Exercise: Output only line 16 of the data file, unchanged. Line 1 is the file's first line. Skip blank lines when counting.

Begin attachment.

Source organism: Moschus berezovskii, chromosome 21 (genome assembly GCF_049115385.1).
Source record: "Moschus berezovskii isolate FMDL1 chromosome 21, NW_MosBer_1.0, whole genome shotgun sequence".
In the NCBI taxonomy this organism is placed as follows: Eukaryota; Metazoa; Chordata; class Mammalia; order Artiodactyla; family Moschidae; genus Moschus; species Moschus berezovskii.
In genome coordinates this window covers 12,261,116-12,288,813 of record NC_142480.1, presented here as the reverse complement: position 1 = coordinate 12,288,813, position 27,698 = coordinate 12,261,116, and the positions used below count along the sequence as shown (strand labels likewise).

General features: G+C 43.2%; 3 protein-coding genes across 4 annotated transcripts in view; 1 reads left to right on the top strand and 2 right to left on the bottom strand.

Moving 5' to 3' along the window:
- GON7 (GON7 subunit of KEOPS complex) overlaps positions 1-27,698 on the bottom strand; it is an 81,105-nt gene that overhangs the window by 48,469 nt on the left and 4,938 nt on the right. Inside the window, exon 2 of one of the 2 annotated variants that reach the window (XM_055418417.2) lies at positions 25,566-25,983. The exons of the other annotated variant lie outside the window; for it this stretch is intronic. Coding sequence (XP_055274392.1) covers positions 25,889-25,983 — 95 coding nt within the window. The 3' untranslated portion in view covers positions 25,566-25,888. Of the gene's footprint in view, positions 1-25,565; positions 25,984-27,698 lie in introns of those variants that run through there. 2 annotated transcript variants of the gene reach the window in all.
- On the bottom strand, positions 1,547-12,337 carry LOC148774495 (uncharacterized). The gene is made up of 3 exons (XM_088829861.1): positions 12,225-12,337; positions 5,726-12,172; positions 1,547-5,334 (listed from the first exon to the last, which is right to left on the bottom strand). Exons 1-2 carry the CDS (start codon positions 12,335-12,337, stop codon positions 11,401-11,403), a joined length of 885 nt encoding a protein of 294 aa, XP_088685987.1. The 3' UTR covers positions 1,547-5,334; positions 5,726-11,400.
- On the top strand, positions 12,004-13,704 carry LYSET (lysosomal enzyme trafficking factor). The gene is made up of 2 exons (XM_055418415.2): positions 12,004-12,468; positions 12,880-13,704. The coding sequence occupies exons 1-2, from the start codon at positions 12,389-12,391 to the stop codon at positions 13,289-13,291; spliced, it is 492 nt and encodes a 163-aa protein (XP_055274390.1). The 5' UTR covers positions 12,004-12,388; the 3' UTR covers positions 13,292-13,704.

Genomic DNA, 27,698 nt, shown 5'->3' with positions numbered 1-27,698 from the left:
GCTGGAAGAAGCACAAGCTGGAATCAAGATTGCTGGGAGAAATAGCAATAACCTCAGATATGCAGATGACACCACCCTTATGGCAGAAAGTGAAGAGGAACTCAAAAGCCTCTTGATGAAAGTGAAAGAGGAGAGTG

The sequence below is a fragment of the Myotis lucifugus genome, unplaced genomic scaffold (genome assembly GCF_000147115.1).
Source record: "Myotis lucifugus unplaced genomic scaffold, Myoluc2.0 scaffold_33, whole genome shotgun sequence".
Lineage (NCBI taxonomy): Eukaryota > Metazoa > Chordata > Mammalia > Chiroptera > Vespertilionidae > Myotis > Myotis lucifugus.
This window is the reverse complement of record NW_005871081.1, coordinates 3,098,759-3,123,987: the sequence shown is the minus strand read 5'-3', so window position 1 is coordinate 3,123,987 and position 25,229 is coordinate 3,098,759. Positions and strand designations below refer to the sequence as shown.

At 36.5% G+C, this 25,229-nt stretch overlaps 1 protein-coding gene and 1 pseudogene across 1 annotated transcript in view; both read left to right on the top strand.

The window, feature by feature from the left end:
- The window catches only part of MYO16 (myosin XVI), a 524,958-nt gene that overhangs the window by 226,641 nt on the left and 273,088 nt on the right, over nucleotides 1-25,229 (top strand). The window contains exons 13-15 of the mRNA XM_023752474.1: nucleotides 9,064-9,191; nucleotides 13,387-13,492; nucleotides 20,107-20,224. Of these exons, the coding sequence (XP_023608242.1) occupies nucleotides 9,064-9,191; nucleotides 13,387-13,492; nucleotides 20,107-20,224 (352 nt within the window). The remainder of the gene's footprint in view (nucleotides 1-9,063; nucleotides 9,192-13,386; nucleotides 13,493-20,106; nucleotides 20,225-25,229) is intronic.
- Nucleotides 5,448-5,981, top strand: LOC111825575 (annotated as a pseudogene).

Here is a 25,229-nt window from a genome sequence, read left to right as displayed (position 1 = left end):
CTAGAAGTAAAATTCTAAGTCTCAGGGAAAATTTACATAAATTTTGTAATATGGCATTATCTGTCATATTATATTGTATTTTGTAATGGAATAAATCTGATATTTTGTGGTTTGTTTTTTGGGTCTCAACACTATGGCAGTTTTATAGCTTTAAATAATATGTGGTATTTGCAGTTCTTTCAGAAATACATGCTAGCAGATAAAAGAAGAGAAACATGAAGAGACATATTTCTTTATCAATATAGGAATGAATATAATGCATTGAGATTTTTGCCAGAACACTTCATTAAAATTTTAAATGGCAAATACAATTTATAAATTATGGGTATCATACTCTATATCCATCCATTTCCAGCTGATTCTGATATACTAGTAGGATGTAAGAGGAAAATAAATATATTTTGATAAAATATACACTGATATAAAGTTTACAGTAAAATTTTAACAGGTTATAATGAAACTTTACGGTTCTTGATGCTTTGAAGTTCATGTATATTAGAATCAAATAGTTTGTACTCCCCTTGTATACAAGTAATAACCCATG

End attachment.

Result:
At 36.5% G+C, this 25,229-nt stretch overlaps 1 protein-coding gene and 1 pseudogene across 1 annotated transcript in view; both read left to right on the top strand.